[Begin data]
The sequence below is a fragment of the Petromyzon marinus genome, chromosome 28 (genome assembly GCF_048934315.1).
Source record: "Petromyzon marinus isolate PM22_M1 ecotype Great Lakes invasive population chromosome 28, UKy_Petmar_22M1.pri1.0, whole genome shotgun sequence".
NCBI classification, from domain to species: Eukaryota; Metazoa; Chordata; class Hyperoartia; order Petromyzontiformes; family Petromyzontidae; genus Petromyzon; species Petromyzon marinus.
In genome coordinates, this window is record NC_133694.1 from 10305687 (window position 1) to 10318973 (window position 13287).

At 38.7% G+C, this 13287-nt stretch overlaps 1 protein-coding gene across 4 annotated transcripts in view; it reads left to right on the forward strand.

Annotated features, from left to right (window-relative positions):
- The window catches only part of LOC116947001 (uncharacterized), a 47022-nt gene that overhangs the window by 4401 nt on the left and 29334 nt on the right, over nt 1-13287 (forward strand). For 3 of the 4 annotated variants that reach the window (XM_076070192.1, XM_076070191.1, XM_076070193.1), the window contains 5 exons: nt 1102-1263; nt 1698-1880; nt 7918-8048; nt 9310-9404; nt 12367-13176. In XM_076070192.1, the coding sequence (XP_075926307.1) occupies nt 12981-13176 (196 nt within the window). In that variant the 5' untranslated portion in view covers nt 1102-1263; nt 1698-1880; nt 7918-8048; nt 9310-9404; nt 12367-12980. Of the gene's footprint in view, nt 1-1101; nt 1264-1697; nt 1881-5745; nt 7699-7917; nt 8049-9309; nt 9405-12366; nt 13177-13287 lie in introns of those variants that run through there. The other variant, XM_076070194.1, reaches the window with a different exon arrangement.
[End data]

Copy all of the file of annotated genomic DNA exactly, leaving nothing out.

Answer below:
The sequence below is a fragment of the Petromyzon marinus genome, chromosome 28 (genome assembly GCF_048934315.1).
Source record: "Petromyzon marinus isolate PM22_M1 ecotype Great Lakes invasive population chromosome 28, UKy_Petmar_22M1.pri1.0, whole genome shotgun sequence".
NCBI classification, from domain to species: Eukaryota; Metazoa; Chordata; class Hyperoartia; order Petromyzontiformes; family Petromyzontidae; genus Petromyzon; species Petromyzon marinus.
In genome coordinates, this window is record NC_133694.1 from 10305687 (window position 1) to 10318973 (window position 13287).

At 38.7% G+C, this 13287-nt stretch overlaps 1 protein-coding gene across 4 annotated transcripts in view; it reads left to right on the forward strand.

Annotated features, from left to right (window-relative positions):
- The window catches only part of LOC116947001 (uncharacterized), a 47022-nt gene that overhangs the window by 4401 nt on the left and 29334 nt on the right, over nt 1-13287 (forward strand). For 3 of the 4 annotated variants that reach the window (XM_076070192.1, XM_076070191.1, XM_076070193.1), the window contains 5 exons: nt 1102-1263; nt 1698-1880; nt 7918-8048; nt 9310-9404; nt 12367-13176. In XM_076070192.1, the coding sequence (XP_075926307.1) occupies nt 12981-13176 (196 nt within the window). In that variant the 5' untranslated portion in view covers nt 1102-1263; nt 1698-1880; nt 7918-8048; nt 9310-9404; nt 12367-12980. Of the gene's footprint in view, nt 1-1101; nt 1264-1697; nt 1881-5745; nt 7699-7917; nt 8049-9309; nt 9405-12366; nt 13177-13287 lie in introns of those variants that run through there. The other variant, XM_076070194.1, reaches the window with a different exon arrangement.